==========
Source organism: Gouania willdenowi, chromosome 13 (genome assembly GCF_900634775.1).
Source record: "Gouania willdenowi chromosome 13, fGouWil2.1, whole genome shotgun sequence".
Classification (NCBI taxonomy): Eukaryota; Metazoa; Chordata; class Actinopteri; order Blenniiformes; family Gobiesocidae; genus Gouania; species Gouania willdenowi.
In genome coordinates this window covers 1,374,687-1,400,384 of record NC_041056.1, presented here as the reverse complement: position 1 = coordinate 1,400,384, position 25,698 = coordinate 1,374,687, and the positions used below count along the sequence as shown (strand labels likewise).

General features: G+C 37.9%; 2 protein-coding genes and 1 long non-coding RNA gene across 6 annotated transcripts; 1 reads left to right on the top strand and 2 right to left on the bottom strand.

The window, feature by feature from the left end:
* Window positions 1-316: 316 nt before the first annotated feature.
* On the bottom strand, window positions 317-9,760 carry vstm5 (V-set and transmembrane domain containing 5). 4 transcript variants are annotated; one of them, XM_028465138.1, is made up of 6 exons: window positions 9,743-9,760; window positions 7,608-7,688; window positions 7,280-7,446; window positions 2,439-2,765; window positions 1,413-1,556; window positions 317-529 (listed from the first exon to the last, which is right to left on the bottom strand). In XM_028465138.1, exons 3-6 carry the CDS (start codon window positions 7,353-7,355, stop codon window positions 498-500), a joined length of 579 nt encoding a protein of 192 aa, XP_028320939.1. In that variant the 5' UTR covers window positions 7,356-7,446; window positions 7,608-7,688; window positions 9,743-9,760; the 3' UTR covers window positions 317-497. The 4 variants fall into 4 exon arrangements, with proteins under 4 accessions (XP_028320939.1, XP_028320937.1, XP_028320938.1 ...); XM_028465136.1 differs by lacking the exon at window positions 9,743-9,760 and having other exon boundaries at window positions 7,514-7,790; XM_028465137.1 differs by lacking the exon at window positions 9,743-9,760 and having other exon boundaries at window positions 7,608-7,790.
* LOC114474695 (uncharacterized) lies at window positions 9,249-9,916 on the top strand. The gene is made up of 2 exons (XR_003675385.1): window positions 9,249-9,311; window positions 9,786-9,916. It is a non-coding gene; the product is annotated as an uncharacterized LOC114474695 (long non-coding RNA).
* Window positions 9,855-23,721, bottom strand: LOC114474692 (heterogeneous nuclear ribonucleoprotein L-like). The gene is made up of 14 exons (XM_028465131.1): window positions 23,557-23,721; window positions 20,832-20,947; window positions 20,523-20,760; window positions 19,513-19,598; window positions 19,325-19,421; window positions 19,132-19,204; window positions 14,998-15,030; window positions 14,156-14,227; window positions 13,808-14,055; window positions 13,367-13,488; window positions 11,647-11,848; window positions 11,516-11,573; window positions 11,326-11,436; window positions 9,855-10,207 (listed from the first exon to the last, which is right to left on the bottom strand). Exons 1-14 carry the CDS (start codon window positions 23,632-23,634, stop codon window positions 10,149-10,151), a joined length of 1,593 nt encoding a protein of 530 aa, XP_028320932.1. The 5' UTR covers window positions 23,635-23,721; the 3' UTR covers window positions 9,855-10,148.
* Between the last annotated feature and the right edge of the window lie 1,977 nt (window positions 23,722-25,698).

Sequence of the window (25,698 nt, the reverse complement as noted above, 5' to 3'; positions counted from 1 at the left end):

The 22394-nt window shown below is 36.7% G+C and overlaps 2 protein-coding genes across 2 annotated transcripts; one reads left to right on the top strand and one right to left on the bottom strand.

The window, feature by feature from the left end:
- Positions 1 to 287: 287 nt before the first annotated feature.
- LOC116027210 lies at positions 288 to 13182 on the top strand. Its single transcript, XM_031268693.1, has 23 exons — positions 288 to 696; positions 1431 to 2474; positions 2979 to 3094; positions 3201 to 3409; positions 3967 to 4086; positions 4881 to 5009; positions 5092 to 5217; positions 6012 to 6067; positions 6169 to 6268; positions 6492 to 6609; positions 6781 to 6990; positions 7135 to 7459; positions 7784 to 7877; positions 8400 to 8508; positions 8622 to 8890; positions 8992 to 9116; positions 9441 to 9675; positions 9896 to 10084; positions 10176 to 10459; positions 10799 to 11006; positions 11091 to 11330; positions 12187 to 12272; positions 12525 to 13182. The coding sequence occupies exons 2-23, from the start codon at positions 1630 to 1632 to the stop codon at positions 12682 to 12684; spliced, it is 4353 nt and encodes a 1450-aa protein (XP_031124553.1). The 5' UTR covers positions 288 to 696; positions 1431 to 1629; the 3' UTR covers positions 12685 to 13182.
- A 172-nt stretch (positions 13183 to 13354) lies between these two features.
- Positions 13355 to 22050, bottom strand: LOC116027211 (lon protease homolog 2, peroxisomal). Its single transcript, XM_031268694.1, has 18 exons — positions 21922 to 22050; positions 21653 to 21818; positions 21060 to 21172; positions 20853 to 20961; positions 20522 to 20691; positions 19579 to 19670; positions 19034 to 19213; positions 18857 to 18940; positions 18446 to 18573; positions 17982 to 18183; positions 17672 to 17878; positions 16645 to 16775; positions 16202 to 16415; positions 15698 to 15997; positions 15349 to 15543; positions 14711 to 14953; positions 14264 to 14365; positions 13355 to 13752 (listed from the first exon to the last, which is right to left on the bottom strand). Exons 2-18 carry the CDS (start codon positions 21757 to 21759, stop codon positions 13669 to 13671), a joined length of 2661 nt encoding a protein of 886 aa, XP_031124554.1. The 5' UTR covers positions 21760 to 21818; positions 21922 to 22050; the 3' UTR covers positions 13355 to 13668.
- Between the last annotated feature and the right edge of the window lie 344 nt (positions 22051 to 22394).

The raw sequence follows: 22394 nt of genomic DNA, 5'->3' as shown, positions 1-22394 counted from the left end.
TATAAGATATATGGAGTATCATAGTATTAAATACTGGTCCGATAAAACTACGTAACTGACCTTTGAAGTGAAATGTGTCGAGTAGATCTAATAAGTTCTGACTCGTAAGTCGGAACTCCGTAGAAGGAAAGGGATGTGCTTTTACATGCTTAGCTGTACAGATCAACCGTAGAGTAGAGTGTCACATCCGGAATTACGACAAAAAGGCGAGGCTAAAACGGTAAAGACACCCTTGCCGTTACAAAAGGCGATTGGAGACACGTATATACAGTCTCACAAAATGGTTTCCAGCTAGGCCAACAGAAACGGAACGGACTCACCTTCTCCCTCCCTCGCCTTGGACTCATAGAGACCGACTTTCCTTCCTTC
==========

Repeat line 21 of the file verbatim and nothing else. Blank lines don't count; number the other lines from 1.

TATAAGATATATGGAGTATCATAGTATTAAATACTGGTCCGATAAAACTACGTAACTGACCTTTGAAGTGAAATGTGTCGAGTAGATCTAATAAGTTCTGACTCGTAAGTCGGAACTCCGTAGAAGGAAAGGGATGTGCTTTTACATGCTTAGCTGTACAGATCAACCGTAGAGTAGAGTGTCACATCCGGAATTACGACAAAAAGGCGAGGCTAAAACGGTAAAGACACCCTTGCCGTTACAAAAGGCGATTGGAGACACGTATATACAGTCTCACAAAATGGTTTCCAGCTAGGCCAACAGAAACGGAACGGACTCACCTTCTCCCTCCCTCGCCTTGGACTCATAGAGACCGACTTTCCTTCCTTC